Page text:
The PICO-AMPTM ultra-miniature remote photoelectric sensing system from Banner Engineering consists of a modulated amplifier that clips to a 35-mm DIN rail and ultra-small, diffuse or op-posed-mode remote sensors that fit and function in tight locations. The amplifier includes a four-position switch to select variable modulation frequencies. Applications include wafer handling, small parts sensing, pharmaceuticals, and other applications with space limitations.
The Marathon SeriesTM infrared thermometers from Raytek Corp. feature a multidrop configuration, which lets users install up to 32 thermometer sensors in a single RS-485 LAN. A data communication protocol helps users integrate temperature data with their own communication systems. Both two- and four-wire RS-485 configurations are supported in polled mode, and temperature data can be transmitted up to 4,000 ft at 38.4 kbaud.
The Zoom 100D micro optical system from Optem Int'l delivers a 10:1 zoom range with a minimum target resolution of 300 line pairs/mm. The system provides extreme accuracy throughout the zoom range, the company says. The Zoom 100D optical system also offers a working distance of 89 mm and a magnification range of 0.62 to 6.23.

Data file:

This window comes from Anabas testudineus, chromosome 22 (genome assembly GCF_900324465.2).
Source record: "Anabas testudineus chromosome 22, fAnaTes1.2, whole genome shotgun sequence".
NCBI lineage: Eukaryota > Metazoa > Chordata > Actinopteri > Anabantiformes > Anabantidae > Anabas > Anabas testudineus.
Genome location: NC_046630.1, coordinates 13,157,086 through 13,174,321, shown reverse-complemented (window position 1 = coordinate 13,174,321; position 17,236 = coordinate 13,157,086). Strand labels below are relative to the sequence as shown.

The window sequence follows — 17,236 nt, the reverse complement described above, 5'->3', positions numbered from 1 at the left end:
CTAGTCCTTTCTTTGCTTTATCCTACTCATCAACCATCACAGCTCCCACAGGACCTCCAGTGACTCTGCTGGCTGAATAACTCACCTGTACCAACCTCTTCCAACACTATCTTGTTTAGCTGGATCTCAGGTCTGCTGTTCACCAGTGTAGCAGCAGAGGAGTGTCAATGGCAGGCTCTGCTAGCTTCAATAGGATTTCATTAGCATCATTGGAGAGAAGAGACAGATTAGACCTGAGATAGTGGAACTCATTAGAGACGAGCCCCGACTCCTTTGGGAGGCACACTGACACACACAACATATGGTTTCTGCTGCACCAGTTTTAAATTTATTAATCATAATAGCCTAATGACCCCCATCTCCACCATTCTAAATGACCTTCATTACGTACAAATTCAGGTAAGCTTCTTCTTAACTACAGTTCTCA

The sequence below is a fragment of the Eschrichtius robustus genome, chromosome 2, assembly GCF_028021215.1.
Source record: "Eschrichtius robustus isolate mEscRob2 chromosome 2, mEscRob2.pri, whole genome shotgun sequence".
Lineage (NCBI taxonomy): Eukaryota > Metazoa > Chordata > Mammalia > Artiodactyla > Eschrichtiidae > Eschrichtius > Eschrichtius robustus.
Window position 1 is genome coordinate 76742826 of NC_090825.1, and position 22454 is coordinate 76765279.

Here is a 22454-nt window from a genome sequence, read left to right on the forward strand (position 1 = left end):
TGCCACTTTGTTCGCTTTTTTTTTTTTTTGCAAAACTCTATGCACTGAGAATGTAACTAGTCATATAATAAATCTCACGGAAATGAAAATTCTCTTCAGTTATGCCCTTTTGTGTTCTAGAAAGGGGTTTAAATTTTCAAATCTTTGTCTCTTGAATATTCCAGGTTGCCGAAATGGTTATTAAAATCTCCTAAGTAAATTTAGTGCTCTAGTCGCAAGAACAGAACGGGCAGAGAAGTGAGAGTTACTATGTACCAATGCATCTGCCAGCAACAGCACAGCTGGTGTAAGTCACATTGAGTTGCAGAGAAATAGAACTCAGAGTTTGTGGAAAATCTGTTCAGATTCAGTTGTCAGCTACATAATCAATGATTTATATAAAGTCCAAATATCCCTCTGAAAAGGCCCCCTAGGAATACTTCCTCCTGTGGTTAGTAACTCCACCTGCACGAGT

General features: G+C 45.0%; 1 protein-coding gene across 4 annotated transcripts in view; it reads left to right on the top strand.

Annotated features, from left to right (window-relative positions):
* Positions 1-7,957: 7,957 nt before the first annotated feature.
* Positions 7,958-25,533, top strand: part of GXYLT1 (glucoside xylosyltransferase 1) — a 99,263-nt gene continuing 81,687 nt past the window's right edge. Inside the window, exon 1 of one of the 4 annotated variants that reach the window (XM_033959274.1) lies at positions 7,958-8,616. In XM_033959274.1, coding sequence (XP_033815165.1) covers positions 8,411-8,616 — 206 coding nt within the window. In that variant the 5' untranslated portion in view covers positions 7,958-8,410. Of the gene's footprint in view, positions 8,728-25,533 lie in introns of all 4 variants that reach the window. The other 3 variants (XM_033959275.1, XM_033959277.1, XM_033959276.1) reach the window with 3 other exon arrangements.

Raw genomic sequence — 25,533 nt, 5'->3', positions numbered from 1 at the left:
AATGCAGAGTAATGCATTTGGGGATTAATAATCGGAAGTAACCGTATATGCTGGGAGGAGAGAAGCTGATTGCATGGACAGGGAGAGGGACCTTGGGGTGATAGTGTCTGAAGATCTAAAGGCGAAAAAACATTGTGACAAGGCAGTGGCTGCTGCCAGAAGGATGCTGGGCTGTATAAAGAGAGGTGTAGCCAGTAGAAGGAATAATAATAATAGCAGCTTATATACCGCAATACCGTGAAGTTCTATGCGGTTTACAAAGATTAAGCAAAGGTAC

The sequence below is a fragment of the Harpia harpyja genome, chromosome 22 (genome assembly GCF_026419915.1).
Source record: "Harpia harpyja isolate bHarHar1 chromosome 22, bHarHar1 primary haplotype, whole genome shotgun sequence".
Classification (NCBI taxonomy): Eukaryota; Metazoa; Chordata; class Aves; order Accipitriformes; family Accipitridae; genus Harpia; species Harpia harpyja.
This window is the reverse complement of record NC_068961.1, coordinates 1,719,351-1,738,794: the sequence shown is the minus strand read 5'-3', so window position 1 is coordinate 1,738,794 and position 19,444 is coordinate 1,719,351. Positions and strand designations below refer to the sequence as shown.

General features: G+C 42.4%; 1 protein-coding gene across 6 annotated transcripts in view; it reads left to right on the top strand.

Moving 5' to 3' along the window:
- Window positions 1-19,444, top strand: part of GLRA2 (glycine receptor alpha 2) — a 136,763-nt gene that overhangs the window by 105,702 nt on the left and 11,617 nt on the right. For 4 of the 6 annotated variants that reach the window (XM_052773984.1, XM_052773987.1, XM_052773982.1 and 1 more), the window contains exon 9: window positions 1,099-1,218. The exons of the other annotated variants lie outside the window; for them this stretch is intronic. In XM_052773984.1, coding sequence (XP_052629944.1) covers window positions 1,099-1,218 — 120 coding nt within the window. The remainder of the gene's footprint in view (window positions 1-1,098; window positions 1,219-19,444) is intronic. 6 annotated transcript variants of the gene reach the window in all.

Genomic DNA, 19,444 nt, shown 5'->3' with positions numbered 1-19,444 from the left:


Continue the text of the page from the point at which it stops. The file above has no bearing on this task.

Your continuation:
Accelerometer from Endevco measures 1/2 3 1/4 inch and weighs 4 gm. The accelerometer features built-in electronics and operates off of a 12V battery, targeting the instrument for field use. A magnetic mounting allows users to stick the accelerometers on anything metal without screws or adhesives.
By experimenting with the photovoltaic reaction in solar cells, researchers at MIT have made a breakthrough in energy efficiency that significantly pushes the boundaries of current commercial cells on the market.
In a world that's going green, industrial operations have a problem: Their processes involve materials that are potentially toxic, flammable, corrosive, or reactive. If improperly managed, this can precipitate dangerous health and environmental consequences.
A quick look into the merger of two powerhouse 3D printing OEMs and the new leader in rapid prototyping solutions, Stratasys. The industrial revolution is now led by 3D printing and engineers are given the opportunity to fully maximize their design capabilities, reduce their time-to-market and functionally test prototypes cheaper, faster and easier. Bruce Bradshaw, Director of Marketing in North America, will explore the large product offering and variety of materials that will help CAD designers articulate their product design with actual, physical prototypes. This broadcast will dive deep into technical information including application specific stories from real world customers and their experiences with 3D printing. 3D Printing is